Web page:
Healthy Body

How To Blow Your Nose the Right Way (Because You’re Definitely Overdoing It)

Kells McPhillips

Photo: Getty Images/People Images
You may think you learned how to blow your nose way back when you collected the vital skills of tying your shoes and, you know, walking in a straight line—but you’re wrong. Otorhinolaryngologists—or ear, nose, and throat (ENT) specialists—want you to take a second look at how you’re expelling mucus into a tissue this season because you’re probably way overdoing it, folks.

“The main thing you can do ‘wrong’ is blow your nose in a forceful way, which can make symptoms worse and be dangerous to ‘pop’ or hurt your ears,” says Shawn Nasseri, MD, an ENT in Beverly Hills. A dramatic “achoo!” can actually cause you to rupture blood vessels in your nose, give you a headache, or cause an ear infection, says Dr. Nasseri. “For instance, it can force air to be sent from the nose to the middle ear, causing more damage. This creates the potential risk for a sinus infection by forcing bacteria and nasal mucus backward into the sinuses,” he adds. These are all things we want to avoid, yes?

Roy Casiano, MD, rhinologist with Miami University Health Systems, says that along with blowing too hard, many of us make the mistake of actually blocking the airways of our nose as we blow into a tissue. “You don’t want to squeeze your nose completely shut when you blow, because if you squeeze your nose shut and blow against that resistance, then you’re likely to blow air not through your nose, but in a different direction. It could go into the sinuses causing pain or into the ear, causing ear symptoms,” says Dr. Casiano. So when you do hold the tissue up to your nostrils, make sure you’re offering your snot a clear pathway out.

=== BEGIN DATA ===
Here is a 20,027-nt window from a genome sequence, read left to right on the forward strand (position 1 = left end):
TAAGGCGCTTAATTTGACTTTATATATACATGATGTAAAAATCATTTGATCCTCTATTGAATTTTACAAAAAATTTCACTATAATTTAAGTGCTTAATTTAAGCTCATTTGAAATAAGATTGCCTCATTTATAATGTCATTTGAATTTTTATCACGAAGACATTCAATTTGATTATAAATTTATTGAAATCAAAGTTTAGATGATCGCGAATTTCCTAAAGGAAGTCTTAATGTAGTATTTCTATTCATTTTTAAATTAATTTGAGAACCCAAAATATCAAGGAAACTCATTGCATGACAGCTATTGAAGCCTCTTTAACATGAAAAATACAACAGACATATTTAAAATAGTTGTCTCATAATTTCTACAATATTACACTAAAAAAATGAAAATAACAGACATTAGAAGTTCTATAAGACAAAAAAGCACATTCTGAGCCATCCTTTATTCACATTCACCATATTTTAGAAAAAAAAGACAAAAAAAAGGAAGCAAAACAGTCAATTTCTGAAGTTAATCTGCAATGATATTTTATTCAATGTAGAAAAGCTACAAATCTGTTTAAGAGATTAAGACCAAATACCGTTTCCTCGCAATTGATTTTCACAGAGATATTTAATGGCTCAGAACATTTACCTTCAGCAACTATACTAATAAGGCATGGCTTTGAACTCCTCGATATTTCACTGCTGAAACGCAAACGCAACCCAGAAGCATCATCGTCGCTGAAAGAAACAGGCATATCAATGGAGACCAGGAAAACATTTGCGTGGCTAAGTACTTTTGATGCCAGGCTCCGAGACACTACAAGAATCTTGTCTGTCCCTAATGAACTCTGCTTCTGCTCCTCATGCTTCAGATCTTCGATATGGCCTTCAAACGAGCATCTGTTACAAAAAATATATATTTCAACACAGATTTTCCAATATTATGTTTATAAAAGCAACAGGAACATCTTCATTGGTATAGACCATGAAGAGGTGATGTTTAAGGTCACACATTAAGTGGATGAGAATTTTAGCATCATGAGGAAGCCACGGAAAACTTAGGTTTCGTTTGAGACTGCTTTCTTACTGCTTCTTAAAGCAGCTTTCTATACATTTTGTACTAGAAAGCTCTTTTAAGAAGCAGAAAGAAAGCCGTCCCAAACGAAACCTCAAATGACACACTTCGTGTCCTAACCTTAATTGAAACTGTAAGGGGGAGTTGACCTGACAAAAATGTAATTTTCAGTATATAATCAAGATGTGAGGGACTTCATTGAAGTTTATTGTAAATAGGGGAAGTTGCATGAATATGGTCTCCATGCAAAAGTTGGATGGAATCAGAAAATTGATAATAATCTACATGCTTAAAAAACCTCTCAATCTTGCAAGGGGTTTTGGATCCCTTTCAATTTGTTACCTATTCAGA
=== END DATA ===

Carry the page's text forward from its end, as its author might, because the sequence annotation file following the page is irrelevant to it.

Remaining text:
Now that we’ve unpacked what not to do, let’s take it back to the basics. Dr. Nasseri has a step-by-step guide to blowing your nose so you won’t second guess yourself next time seasonal allergies make you ready to blow.

How to blow your nose properly in 3 easy steps

  1. Place a finger on one nostril.
  2. Take a small breath in and gently blow one side at a time into the tissue. “This helps control the amount of pressure being blown into the nasal cavity,” explains Dr. Nasseri.
  3. After blowing your nose, dispose of the tissue and wash your hands like you mean business.

Stuffed up? Try this nettle tea for natural allergy relief:

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